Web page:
For quantitative comparisons of data, analog/digital (AD) conversion units (Y-axis) were measured and processed. For each test, a control value was obtained from the initial 5-minute control period before data were measured. Maximum and/or minimum values for the different tests were obtained from time windows during and/or immediately after each test.
Measurements were obtained for NIRS, REG, TCD and LDF. For NIRS and LDF, mean values were used; REG was characterized using the standard deviation value; TCD mean was calculated using a proprietary software program provided by the manufacturer . All numbers were entered into an Excel spreadsheet; mean and standard deviation as well as CVR or vasomotor reactivity values were calculated for each respiratory test.
REG waveforms were smoothed (0.1s) and filtered (1 Hz Butterworth high-pass filter). The length of analyzed waveforms ranged from 4 to 30 seconds; the time periods analyzed were identical for both test and for control periods.
For processing CO2 test data, CO2SMO files were analyzed by obtaining readings for control, minimum (after hyperventilation) and maximum (after breath holding and CO2 inhalation). Data were averaged for each test group.
Following initial data collection, CVR (defined as vasomotor reactivity) was calculated for each test; vasomotor reactivity is defined here as "the difference in velocity between the stimulation state and the control state, relative to the control state multiplied by 100" [9, 11]. For the comparison of TCD, NIRS and REG during breath holding, hyperventilation and CO2 inhalation, CVR values were calculated according to normalization procedures used in clinical practice (CO2 changes: percent CO2/mmHg) .
To eliminate inter-individual differences for subjects in all tests, normalization against CO2 levels (CVR) was used in calculating results for respiratory tests. For non-respiratory tests, results were calculated as a percentage of baseline values for each test. Software programs used for statistical analysis were the student t-test (Excel) and analysis of variance (ANOVA, Prism software, GraphPad, La Jolla, CA). Probability was considered significant at < 0.05; data are mean ± SD.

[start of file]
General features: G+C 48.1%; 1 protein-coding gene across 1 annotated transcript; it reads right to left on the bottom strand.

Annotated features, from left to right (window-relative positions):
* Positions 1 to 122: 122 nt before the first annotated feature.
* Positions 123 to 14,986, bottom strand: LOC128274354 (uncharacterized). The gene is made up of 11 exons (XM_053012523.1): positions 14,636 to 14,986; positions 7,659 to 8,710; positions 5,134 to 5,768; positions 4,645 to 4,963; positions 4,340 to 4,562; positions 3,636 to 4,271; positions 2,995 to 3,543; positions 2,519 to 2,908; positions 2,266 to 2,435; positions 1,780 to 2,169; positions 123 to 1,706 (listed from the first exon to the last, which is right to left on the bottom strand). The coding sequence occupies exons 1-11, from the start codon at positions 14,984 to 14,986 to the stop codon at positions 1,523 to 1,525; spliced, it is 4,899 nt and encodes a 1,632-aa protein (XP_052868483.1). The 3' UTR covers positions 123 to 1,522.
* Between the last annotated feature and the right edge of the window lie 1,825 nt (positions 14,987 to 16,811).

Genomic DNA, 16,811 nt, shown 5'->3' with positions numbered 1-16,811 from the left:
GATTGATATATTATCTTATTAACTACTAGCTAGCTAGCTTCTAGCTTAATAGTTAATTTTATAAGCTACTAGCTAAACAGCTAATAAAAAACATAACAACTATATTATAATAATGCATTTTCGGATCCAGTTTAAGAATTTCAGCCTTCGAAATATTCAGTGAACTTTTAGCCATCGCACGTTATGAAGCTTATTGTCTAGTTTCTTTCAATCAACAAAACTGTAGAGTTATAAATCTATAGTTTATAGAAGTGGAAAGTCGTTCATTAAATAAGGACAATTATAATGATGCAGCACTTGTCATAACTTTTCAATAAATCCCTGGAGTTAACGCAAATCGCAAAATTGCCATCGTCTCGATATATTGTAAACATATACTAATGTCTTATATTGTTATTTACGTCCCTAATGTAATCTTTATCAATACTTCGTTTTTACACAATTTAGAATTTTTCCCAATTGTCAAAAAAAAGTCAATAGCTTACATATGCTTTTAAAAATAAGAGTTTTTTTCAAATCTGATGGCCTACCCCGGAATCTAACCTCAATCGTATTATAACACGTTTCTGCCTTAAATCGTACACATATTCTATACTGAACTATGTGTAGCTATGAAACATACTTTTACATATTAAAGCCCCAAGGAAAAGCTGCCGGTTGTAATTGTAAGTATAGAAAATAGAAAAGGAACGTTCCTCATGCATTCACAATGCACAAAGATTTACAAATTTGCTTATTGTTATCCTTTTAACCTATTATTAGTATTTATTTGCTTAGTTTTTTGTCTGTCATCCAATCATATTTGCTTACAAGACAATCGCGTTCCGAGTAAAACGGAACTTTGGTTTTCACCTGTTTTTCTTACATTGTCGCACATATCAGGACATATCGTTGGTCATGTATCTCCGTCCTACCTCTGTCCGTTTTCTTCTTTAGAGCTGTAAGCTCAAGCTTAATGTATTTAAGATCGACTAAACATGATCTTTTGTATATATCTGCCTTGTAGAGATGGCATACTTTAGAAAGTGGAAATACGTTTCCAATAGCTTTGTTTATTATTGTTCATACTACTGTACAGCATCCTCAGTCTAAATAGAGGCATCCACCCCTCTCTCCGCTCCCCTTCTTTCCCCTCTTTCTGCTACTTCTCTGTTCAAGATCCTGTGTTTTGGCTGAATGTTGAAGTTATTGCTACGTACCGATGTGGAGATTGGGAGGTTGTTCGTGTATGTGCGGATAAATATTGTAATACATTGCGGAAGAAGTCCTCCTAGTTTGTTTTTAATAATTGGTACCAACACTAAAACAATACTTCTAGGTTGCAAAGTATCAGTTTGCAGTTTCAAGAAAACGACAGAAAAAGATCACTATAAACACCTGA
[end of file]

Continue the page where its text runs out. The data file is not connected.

All fourteen subjects completed the administered tests; none developed symptoms of cerebrovascular distress (nausea, headache, dizziness). Values for EtCO2 were as follows: a) control, 41.8 ± 4.89 mmHg; b) after breath holding CO2 increased: 48.7 ± 4.69 mmHg; c) after hyperventilation CO2 decreased: 28.75 ± 5.38; d) during CO2 inhalation its value increased: 111.68 ± 9.4 mmHg.
Breath-holding, CO2 inhalation, and Valsalva maneuver increased CO2 and caused brain vasodilatation. Hyperventilation decreased CO2 and caused brain vasoconstriction. Trendelenburg position increased extracranial blood volume; reverse Trendelenburg position decreased extracranial blood volume. Both the Trendelenburg and reverse Trendelenburg positions masked intracranial CVR responses.
Results for the 72 fronto-temporal REG tests analyzed for (N=12): pulse amplitude increased after breath holding (Fig.2-red), CO2 inhalation, Valsalva maneuver and Trendelenburg position; pulse amplitude decreased after hyperventilation and reverse Trendelenburg position.
Fourteen REG tests (19.4 %) failed to produce a measurement of cerebrovascular reactivity. Frontomastoid REG derivation measurements were excluded from analysis because they contained more artifacts than fronto-temporal REG derivation measurements.
Results for the 78 NIRS tests (N=13): increase in NIRS value was the typical reaction after breath holding (Fig. 2-blue), CO2 inhalation, Valsalva maneuver and Trendelenburg position and decrease during hyperventilation and reverse Trendelenburg position. For seven subjects, Trendelenburg position the change was biphasic, not a simple increase).
Results for the 60 TCD tests (N=10): increase in flow velocity was the typical reaction during breath holding, CO2 inhalation, Valsalva maneuver; decrease in flow velocity was typical during hyperventilation and Trendelenburg position. In 38 tests (36.7%) the response did not follow the expected reaction. For all subjects, TCD change was biphasic during reverse Trendelenburg position.
Results for the 72 LDF tests (N=12): increase in flux (LDF unit) was the typical reaction during breath holding, hyperventilation, CO2 inhalation and Valsalva maneuver; decrease in flux was observed during both Trendelenburg positions. In 22 of the 72 tests (30.6 %), no increase in flux was observed. LDF did not show CBF AR during respiration -based tests; however, flux decreased during Trendelenburg position (mean decrease 27.93 ± 23.56 %; N=10).
All tests (REG, NIRS, TCD, LDF) reflected cerebrovascular reactivity (Fig. 5). Results varied by test and modality.